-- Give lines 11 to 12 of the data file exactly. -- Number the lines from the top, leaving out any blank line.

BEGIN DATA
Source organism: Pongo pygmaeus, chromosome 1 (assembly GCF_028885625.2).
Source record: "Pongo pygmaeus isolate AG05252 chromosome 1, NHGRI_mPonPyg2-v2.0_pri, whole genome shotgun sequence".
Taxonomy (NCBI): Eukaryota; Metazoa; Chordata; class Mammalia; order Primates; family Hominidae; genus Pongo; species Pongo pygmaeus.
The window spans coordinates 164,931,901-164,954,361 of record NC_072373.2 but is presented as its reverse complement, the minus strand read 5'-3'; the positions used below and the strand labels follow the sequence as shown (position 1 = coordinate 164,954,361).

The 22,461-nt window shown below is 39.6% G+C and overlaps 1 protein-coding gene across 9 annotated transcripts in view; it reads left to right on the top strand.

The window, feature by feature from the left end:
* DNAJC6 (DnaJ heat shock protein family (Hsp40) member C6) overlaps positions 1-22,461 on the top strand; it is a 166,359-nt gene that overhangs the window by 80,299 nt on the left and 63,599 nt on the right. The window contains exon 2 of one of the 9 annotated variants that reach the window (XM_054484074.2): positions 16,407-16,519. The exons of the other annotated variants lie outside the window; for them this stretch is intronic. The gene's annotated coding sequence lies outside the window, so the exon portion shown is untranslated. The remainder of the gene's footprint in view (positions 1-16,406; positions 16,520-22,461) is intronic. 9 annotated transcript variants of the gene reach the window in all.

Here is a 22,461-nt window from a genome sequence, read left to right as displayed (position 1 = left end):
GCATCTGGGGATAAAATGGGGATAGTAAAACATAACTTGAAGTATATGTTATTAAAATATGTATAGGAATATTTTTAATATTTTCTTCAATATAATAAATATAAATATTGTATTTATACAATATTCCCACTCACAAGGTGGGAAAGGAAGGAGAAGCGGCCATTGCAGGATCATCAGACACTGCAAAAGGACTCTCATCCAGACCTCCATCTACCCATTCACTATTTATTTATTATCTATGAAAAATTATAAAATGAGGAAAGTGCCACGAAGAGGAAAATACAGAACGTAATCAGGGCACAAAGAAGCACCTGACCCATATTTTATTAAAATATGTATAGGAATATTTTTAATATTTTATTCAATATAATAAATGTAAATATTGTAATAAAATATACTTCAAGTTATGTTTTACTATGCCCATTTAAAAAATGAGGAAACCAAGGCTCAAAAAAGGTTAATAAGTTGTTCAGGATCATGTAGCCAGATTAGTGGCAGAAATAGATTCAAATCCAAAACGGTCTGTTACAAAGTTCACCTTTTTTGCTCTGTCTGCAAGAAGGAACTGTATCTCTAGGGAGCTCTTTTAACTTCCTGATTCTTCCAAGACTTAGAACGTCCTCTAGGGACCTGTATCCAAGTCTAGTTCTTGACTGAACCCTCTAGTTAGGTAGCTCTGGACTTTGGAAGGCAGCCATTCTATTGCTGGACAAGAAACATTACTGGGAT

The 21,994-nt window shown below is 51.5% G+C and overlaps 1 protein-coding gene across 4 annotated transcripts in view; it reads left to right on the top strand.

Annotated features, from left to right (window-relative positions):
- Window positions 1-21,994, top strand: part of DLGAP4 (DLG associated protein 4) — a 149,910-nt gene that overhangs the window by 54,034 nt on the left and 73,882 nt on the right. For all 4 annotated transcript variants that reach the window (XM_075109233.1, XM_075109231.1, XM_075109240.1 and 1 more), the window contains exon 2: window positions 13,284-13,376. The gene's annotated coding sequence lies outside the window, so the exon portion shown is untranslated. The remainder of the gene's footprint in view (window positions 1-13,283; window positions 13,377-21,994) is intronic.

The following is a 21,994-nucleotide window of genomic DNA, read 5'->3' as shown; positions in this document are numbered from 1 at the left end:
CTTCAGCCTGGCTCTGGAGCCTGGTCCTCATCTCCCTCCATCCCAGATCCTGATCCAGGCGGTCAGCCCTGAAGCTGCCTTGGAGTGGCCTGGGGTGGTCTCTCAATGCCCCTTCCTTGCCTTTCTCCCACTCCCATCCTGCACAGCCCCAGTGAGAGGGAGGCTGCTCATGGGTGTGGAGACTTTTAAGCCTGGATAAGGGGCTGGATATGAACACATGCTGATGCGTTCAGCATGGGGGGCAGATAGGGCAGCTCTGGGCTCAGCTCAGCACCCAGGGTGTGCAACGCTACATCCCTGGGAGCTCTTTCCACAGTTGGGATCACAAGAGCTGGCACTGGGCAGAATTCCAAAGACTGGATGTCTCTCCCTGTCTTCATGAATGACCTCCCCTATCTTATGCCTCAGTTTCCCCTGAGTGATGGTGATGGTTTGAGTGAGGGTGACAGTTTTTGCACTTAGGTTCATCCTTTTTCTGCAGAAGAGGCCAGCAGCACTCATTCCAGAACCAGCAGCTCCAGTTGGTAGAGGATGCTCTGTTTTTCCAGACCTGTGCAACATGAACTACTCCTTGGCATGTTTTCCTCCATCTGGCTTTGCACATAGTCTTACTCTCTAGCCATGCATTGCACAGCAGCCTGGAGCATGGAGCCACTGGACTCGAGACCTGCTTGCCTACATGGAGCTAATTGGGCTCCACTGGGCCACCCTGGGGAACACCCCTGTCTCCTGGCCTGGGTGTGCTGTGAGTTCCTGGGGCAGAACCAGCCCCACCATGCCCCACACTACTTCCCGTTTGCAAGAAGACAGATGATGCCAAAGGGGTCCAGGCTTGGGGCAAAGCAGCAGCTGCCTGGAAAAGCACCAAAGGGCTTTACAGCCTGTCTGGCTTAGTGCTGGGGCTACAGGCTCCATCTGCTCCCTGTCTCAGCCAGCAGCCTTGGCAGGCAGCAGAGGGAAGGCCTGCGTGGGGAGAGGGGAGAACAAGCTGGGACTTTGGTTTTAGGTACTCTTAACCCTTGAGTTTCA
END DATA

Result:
Annotated features, from left to right (window-relative positions):
- Window positions 1-21,994, top strand: part of DLGAP4 (DLG associated protein 4) — a 149,910-nt gene that overhangs the window by 54,034 nt on the left and 73,882 nt on the right. For all 4 annotated transcript variants that reach the window (XM_075109233.1, XM_075109231.1, XM_075109240.1 and 1 more), the window contains exon 2: window positions 13,284-13,376. The gene's annotated coding sequence lies outside the window, so the exon portion shown is untranslated. The remainder of the gene's footprint in view (window positions 1-13,283; window positions 13,377-21,994) is intronic.